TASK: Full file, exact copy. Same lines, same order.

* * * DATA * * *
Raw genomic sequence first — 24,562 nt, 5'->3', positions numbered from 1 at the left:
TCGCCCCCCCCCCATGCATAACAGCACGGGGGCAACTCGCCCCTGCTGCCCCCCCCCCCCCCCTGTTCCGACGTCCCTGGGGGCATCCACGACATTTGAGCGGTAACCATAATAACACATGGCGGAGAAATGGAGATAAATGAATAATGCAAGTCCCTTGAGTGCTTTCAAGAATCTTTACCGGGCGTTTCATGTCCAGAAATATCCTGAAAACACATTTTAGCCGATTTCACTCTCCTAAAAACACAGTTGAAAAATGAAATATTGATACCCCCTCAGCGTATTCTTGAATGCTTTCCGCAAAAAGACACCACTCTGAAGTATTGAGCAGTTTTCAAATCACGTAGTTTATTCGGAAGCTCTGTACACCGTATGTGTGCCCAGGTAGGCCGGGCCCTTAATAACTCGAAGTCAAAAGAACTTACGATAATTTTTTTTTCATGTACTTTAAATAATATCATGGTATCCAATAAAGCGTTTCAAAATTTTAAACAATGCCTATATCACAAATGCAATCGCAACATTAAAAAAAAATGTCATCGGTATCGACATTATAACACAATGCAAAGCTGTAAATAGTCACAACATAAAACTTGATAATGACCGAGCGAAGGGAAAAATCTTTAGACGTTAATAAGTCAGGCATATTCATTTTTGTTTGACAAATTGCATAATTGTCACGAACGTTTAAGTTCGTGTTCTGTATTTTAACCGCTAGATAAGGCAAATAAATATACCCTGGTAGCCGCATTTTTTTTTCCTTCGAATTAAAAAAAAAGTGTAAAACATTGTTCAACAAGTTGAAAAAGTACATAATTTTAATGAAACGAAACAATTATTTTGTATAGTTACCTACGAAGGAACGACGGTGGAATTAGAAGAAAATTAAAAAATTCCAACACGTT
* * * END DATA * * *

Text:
Raw genomic sequence first — 24,562 nt, 5'->3', positions numbered from 1 at the left:
TCGCCCCCCCCCCATGCATAACAGCACGGGGGCAACTCGCCCCTGCTGCCCCCCCCCCCCCCCTGTTCCGACGTCCCTGGGGGCATCCACGACATTTGAGCGGTAACCATAATAACACATGGCGGAGAAATGGAGATAAATGAATAATGCAAGTCCCTTGAGTGCTTTCAAGAATCTTTACCGGGCGTTTCATGTCCAGAAATATCCTGAAAACACATTTTAGCCGATTTCACTCTCCTAAAAACACAGTTGAAAAATGAAATATTGATACCCCCTCAGCGTATTCTTGAATGCTTTCCGCAAAAAGACACCACTCTGAAGTATTGAGCAGTTTTCAAATCACGTAGTTTATTCGGAAGCTCTGTACACCGTATGTGTGCCCAGGTAGGCCGGGCCCTTAATAACTCGAAGTCAAAAGAACTTACGATAATTTTTTTTTCATGTACTTTAAATAATATCATGGTATCCAATAAAGCGTTTCAAAATTTTAAACAATGCCTATATCACAAATGCAATCGCAACATTAAAAAAAAATGTCATCGGTATCGACATTATAACACAATGCAAAGCTGTAAATAGTCACAACATAAAACTTGATAATGACCGAGCGAAGGGAAAAATCTTTAGACGTTAATAAGTCAGGCATATTCATTTTTGTTTGACAAATTGCATAATTGTCACGAACGTTTAAGTTCGTGTTCTGTATTTTAACCGCTAGATAAGGCAAATAAATATACCCTGGTAGCCGCATTTTTTTTTCCTTCGAATTAAAAAAAAAGTGTAAAACATTGTTCAACAAGTTGAAAAAGTACATAATTTTAATGAAACGAAACAATTATTTTGTATAGTTACCTACGAAGGAACGACGGTGGAATTAGAAGAAAATTAAAAAATTCCAACACGTT